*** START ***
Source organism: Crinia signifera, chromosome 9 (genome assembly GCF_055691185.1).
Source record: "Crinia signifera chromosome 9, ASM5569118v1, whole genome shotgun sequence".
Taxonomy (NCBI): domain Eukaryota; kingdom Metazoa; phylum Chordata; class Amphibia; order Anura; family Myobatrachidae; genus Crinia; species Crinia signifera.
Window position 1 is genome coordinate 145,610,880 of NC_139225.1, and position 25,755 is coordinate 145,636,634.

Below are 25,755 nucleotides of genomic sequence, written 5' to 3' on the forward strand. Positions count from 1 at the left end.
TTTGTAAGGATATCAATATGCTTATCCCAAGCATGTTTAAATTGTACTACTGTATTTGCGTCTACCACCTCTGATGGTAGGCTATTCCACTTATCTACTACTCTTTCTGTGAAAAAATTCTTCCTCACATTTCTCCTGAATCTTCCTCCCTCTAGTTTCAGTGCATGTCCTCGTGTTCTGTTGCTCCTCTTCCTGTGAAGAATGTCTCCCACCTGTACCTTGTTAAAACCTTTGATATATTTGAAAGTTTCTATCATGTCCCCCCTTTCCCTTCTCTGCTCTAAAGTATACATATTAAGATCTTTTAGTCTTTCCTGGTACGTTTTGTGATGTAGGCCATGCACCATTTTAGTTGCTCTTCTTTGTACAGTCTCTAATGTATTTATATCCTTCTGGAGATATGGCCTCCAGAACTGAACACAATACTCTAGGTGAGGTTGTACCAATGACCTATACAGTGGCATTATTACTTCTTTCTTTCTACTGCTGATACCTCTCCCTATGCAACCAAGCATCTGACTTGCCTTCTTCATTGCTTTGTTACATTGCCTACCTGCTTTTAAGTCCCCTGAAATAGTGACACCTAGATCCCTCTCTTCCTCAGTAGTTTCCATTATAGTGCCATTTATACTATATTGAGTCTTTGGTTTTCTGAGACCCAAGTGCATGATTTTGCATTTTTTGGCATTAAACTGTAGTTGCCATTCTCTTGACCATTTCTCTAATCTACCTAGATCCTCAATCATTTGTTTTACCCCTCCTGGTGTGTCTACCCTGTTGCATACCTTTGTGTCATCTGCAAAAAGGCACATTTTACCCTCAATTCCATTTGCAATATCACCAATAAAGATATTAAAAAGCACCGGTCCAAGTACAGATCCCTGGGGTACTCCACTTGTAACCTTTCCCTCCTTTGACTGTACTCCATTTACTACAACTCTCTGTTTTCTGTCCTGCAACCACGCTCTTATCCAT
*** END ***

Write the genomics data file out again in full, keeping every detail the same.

Source organism: Crinia signifera, chromosome 9 (genome assembly GCF_055691185.1).
Source record: "Crinia signifera chromosome 9, ASM5569118v1, whole genome shotgun sequence".
Taxonomy (NCBI): domain Eukaryota; kingdom Metazoa; phylum Chordata; class Amphibia; order Anura; family Myobatrachidae; genus Crinia; species Crinia signifera.
Window position 1 is genome coordinate 145,610,880 of NC_139225.1, and position 25,755 is coordinate 145,636,634.

Below are 25,755 nucleotides of genomic sequence, written 5' to 3' on the forward strand. Positions count from 1 at the left end.
TTTGTAAGGATATCAATATGCTTATCCCAAGCATGTTTAAATTGTACTACTGTATTTGCGTCTACCACCTCTGATGGTAGGCTATTCCACTTATCTACTACTCTTTCTGTGAAAAAATTCTTCCTCACATTTCTCCTGAATCTTCCTCCCTCTAGTTTCAGTGCATGTCCTCGTGTTCTGTTGCTCCTCTTCCTGTGAAGAATGTCTCCCACCTGTACCTTGTTAAAACCTTTGATATATTTGAAAGTTTCTATCATGTCCCCCCTTTCCCTTCTCTGCTCTAAAGTATACATATTAAGATCTTTTAGTCTTTCCTGGTACGTTTTGTGATGTAGGCCATGCACCATTTTAGTTGCTCTTCTTTGTACAGTCTCTAATGTATTTATATCCTTCTGGAGATATGGCCTCCAGAACTGAACACAATACTCTAGGTGAGGTTGTACCAATGACCTATACAGTGGCATTATTACTTCTTTCTTTCTACTGCTGATACCTCTCCCTATGCAACCAAGCATCTGACTTGCCTTCTTCATTGCTTTGTTACATTGCCTACCTGCTTTTAAGTCCCCTGAAATAGTGACACCTAGATCCCTCTCTTCCTCAGTAGTTTCCATTATAGTGCCATTTATACTATATTGAGTCTTTGGTTTTCTGAGACCCAAGTGCATGATTTTGCATTTTTTGGCATTAAACTGTAGTTGCCATTCTCTTGACCATTTCTCTAATCTACCTAGATCCTCAATCATTTGTTTTACCCCTCCTGGTGTGTCTACCCTGTTGCATACCTTTGTGTCATCTGCAAAAAGGCACATTTTACCCTCAATTCCATTTGCAATATCACCAATAAAGATATTAAAAAGCACCGGTCCAAGTACAGATCCCTGGGGTACTCCACTTGTAACCTTTCCCTCCTTTGACTGTACTCCATTTACTACAACTCTCTGTTTTCTGTCCTGCAACCACGCTCTTATCCAT